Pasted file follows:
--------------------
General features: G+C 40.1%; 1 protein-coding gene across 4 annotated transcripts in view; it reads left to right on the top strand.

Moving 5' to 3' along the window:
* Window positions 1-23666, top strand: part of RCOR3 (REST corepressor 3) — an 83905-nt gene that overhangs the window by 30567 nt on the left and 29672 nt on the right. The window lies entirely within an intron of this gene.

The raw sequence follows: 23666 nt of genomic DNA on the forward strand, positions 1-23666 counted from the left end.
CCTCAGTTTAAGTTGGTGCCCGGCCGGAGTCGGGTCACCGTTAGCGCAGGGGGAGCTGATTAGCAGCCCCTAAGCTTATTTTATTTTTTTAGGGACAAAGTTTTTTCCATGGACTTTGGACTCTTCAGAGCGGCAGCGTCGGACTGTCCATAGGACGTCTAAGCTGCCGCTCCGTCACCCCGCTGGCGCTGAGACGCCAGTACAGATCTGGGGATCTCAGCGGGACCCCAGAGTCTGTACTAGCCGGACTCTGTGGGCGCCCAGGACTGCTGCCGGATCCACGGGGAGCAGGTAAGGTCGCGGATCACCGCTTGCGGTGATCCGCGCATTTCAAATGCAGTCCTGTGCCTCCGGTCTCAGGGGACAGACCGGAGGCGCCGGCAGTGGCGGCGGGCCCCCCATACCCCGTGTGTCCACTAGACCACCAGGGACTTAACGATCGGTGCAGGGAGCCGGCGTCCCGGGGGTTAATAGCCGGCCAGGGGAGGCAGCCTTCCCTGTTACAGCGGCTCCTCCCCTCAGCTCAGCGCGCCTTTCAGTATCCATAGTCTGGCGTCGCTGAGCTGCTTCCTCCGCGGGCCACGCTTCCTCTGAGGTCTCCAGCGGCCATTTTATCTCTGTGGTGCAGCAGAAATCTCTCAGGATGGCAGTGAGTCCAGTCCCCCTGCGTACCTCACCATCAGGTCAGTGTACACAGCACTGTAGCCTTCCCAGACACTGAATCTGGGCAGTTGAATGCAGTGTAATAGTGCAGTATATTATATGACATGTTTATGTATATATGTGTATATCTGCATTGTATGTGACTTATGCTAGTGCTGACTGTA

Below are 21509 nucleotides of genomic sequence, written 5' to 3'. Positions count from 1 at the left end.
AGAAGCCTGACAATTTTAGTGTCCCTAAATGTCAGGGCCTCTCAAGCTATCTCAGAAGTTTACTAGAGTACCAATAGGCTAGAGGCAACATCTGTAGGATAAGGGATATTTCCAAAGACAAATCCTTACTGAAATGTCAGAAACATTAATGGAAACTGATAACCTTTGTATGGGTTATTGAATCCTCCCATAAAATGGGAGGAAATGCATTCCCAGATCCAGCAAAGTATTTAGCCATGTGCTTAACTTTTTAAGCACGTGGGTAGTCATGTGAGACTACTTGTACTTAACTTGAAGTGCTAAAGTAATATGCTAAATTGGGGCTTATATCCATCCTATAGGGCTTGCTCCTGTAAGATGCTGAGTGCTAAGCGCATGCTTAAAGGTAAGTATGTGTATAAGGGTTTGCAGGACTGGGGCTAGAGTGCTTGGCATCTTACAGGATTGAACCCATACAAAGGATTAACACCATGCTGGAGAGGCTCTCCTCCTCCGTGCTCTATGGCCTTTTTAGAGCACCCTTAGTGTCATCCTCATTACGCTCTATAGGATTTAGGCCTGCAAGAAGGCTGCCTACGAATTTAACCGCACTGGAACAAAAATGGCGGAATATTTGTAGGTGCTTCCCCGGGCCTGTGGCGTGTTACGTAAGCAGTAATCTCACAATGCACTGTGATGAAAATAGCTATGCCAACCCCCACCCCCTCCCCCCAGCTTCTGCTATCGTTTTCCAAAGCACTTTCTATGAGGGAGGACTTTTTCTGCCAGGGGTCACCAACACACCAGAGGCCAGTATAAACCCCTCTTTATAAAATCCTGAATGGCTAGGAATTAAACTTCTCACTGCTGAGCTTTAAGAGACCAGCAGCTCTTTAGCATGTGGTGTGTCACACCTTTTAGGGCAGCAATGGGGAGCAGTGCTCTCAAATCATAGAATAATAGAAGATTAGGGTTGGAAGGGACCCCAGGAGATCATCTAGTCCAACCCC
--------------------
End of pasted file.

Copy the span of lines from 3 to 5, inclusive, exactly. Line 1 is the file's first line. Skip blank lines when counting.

* Window positions 1-23666, top strand: part of RCOR3 (REST corepressor 3) — an 83905-nt gene that overhangs the window by 30567 nt on the left and 29672 nt on the right. The window lies entirely within an intron of this gene.

The raw sequence follows: 23666 nt of genomic DNA on the forward strand, positions 1-23666 counted from the left end.
CCTCAGTTTAAGTTGGTGCCCGGCCGGAGTCGGGTCACCGTTAGCGCAGGGGGAGCTGATTAGCAGCCCCTAAGCTTATTTTATTTTTTTAGGGACAAAGTTTTTTCCATGGACTTTGGACTCTTCAGAGCGGCAGCGTCGGACTGTCCATAGGACGTCTAAGCTGCCGCTCCGTCACCCCGCTGGCGCTGAGACGCCAGTACAGATCTGGGGATCTCAGCGGGACCCCAGAGTCTGTACTAGCCGGACTCTGTGGGCGCCCAGGACTGCTGCCGGATCCACGGGGAGCAGGTAAGGTCGCGGATCACCGCTTGCGGTGATCCGCGCATTTCAAATGCAGTCCTGTGCCTCCGGTCTCAGGGGACAGACCGGAGGCGCCGGCAGTGGCGGCGGGCCCCCCATACCCCGTGTGTCCACTAGACCACCAGGGACTTAACGATCGGTGCAGGGAGCCGGCGTCCCGGGGGTTAATAGCCGGCCAGGGGAGGCAGCCTTCCCTGTTACAGCGGCTCCTCCCCTCAGCTCAGCGCGCCTTTCAGTATCCATAGTCTGGCGTCGCTGAGCTGCTTCCTCCGCGGGCCACGCTTCCTCTGAGGTCTCCAGCGGCCATTTTATCTCTGTGGTGCAGCAGAAATCTCTCAGGATGGCAGTGAGTCCAGTCCCCCTGCGTACCTCACCATCAGGTCAGTGTACACAGCACTGTAGCCTTCCCAGACACTGAATCTGGGCAGTTGAATGCAGTGTAATAGTGCAGTATATTATATGACATGTTTATGTATATATGTGTATATCTGCATTGTATGTGACTTATGCTAGTGCTGACTGTA